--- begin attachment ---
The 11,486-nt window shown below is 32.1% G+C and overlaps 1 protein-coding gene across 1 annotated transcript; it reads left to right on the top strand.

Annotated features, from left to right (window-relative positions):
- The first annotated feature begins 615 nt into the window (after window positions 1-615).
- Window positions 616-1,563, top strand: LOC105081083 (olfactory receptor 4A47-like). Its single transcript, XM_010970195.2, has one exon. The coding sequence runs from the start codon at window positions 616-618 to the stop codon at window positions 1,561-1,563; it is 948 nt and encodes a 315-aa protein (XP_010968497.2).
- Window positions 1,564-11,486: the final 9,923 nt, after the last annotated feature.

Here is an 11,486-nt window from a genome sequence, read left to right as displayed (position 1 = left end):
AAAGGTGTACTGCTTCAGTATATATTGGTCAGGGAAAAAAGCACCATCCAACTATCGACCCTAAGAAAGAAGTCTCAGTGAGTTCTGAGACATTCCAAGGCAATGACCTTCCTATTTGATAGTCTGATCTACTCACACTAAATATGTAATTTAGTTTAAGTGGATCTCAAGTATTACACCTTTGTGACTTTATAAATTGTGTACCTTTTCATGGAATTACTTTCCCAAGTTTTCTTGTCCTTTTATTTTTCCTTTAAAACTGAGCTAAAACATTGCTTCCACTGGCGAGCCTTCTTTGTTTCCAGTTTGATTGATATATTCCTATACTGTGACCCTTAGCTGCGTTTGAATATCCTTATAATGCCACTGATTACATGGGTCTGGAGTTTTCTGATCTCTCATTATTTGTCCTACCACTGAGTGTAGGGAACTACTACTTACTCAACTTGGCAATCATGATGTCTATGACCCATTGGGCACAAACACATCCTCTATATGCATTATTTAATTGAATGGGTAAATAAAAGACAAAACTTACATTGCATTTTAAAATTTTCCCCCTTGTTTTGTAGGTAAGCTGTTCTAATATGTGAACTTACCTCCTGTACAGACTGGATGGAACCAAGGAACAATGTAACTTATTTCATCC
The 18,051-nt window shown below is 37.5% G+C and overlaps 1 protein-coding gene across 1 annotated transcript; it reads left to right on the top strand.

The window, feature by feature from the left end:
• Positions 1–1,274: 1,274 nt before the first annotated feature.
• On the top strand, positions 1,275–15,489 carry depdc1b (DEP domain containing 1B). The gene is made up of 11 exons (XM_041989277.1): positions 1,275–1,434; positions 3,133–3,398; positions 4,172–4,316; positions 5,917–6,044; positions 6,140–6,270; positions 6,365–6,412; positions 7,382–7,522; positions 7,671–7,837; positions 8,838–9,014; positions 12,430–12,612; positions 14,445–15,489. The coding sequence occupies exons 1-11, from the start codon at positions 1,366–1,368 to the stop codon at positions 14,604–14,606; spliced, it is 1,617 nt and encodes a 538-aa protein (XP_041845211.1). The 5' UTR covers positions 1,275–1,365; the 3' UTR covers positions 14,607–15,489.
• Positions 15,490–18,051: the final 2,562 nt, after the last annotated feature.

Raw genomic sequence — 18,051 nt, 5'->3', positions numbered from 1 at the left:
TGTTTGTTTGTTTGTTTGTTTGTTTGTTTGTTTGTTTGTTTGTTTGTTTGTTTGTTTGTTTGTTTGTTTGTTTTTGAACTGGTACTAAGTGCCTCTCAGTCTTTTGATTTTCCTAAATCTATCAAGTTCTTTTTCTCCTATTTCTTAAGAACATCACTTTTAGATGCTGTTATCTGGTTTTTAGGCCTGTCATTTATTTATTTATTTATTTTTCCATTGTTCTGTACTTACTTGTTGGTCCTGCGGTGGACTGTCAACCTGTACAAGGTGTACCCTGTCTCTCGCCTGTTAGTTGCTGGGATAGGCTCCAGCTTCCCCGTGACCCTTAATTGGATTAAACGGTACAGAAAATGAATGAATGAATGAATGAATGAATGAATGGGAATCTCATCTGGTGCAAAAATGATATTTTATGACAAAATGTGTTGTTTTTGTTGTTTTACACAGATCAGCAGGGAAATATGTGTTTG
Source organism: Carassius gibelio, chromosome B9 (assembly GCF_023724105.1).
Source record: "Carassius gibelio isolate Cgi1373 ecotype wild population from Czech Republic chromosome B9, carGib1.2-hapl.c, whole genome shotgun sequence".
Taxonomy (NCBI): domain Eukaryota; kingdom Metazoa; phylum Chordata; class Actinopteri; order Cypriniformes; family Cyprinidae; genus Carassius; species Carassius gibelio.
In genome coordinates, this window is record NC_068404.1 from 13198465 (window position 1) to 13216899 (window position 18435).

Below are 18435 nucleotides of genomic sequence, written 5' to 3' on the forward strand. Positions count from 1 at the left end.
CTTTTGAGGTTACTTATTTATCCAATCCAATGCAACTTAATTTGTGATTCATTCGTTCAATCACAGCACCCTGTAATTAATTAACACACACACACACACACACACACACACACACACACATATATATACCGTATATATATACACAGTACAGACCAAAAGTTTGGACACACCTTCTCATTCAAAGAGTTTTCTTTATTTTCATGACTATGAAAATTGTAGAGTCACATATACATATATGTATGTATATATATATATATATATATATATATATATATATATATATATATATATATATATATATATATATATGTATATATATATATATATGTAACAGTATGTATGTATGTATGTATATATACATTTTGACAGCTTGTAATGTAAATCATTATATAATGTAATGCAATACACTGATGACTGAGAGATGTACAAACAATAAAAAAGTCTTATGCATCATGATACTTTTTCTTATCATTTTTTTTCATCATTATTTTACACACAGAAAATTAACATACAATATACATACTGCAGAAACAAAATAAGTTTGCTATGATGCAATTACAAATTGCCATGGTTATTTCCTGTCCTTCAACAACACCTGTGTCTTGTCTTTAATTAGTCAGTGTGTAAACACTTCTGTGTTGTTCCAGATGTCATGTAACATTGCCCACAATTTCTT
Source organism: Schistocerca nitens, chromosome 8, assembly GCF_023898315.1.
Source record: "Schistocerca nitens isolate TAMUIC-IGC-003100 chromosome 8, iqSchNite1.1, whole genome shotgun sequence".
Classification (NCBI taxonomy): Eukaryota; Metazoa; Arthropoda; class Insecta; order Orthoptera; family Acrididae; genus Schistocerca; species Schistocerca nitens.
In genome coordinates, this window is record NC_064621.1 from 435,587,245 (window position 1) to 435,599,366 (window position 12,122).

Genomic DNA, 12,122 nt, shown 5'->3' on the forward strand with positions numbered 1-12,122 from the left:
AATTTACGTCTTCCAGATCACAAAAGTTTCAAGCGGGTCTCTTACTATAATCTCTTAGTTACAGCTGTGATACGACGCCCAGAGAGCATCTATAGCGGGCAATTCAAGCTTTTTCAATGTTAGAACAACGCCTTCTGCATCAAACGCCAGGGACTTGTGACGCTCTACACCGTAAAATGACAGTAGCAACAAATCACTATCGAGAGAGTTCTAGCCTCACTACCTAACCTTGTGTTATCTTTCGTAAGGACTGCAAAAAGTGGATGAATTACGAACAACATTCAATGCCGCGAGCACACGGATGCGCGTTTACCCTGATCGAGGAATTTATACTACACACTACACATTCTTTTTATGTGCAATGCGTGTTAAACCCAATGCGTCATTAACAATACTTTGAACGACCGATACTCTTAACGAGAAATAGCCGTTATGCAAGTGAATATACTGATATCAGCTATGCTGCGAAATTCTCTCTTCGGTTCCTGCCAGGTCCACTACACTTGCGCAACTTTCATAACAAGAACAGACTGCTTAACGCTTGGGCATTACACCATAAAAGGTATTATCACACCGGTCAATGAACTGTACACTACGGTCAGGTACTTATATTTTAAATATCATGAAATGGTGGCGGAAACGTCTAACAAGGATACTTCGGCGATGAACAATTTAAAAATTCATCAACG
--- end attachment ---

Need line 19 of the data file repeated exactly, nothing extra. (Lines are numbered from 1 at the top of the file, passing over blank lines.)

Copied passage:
Below are 18435 nucleotides of genomic sequence, written 5' to 3' on the forward strand. Positions count from 1 at the left end.